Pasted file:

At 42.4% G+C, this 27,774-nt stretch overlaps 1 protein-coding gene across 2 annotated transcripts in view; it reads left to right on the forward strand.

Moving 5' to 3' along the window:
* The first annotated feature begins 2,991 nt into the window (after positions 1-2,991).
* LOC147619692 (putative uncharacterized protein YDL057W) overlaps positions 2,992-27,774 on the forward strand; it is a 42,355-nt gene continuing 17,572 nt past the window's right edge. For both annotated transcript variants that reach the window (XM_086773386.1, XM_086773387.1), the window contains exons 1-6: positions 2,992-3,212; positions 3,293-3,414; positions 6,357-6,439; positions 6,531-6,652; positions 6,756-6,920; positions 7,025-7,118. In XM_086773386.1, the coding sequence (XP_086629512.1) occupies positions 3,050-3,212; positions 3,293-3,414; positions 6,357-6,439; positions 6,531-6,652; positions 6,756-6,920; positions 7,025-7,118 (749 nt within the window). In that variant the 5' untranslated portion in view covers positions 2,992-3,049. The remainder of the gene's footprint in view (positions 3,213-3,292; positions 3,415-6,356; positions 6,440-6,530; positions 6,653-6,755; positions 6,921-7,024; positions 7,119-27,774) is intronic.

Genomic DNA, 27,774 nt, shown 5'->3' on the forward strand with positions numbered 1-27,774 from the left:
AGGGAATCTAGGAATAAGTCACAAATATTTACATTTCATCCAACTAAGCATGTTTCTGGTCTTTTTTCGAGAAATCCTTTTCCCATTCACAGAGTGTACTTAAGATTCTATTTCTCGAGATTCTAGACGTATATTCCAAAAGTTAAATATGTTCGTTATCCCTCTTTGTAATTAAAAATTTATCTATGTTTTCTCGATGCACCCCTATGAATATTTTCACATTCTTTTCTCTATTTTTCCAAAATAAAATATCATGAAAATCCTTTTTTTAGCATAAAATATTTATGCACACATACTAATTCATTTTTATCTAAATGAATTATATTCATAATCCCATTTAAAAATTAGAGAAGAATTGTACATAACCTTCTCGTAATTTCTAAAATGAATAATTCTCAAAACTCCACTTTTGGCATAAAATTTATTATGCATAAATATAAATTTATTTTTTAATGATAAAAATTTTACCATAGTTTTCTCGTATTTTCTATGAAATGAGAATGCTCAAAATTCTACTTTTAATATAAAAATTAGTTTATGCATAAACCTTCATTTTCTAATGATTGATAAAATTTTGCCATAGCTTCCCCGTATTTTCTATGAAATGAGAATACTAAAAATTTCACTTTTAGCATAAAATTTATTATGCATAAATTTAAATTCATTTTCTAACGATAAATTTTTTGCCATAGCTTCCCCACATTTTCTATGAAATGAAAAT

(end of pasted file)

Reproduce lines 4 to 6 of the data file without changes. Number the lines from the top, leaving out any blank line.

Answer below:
* LOC147619692 (putative uncharacterized protein YDL057W) overlaps positions 2,992-27,774 on the forward strand; it is a 42,355-nt gene continuing 17,572 nt past the window's right edge. For both annotated transcript variants that reach the window (XM_086773386.1, XM_086773387.1), the window contains exons 1-6: positions 2,992-3,212; positions 3,293-3,414; positions 6,357-6,439; positions 6,531-6,652; positions 6,756-6,920; positions 7,025-7,118. In XM_086773386.1, the coding sequence (XP_086629512.1) occupies positions 3,050-3,212; positions 3,293-3,414; positions 6,357-6,439; positions 6,531-6,652; positions 6,756-6,920; positions 7,025-7,118 (749 nt within the window). In that variant the 5' untranslated portion in view covers positions 2,992-3,049. The remainder of the gene's footprint in view (positions 3,213-3,292; positions 3,415-6,356; positions 6,440-6,530; positions 6,653-6,755; positions 6,921-7,024; positions 7,119-27,774) is intronic.

Genomic DNA, 27,774 nt, shown 5'->3' on the forward strand with positions numbered 1-27,774 from the left:
AGGGAATCTAGGAATAAGTCACAAATATTTACATTTCATCCAACTAAGCATGTTTCTGGTCTTTTTTCGAGAAATCCTTTTCCCATTCACAGAGTGTACTTAAGATTCTATTTCTCGAGATTCTAGACGTATATTCCAAAAGTTAAATATGTTCGTTATCCCTCTTTGTAATTAAAAATTTATCTATGTTTTCTCGATGCACCCCTATGAATATTTTCACATTCTTTTCTCTATTTTTCCAAAATAAAATATCATGAAAATCCTTTTTTTAGCATAAAATATTTATGCACACATACTAATTCATTTTTATCTAAATGAATTATATTCATAATCCCATTTAAAAATTAGAGAAGAATTGTACATAACCTTCTCGTAATTTCTAAAATGAATAATTCTCAAAACTCCACTTTTGGCATAAAATTTATTATGCATAAATATAAATTTATTTTTTAATGATAAAAATTTTACCATAGTTTTCTCGTATTTTCTATGAAATGAGAATGCTCAAAATTCTACTTTTAATATAAAAATTAGTTTATGCATAAACCTTCATTTTCTAATGATTGATAAAATTTTGCCATAGCTTCCCCGTATTTTCTATGAAATGAGAATACTAAAAATTTCACTTTTAGCATAAAATTTATTATGCATAAATTTAAATTCATTTTCTAACGATAAATTTTTTGCCATAGCTTCCCCACATTTTCTATGAAATGAAAAT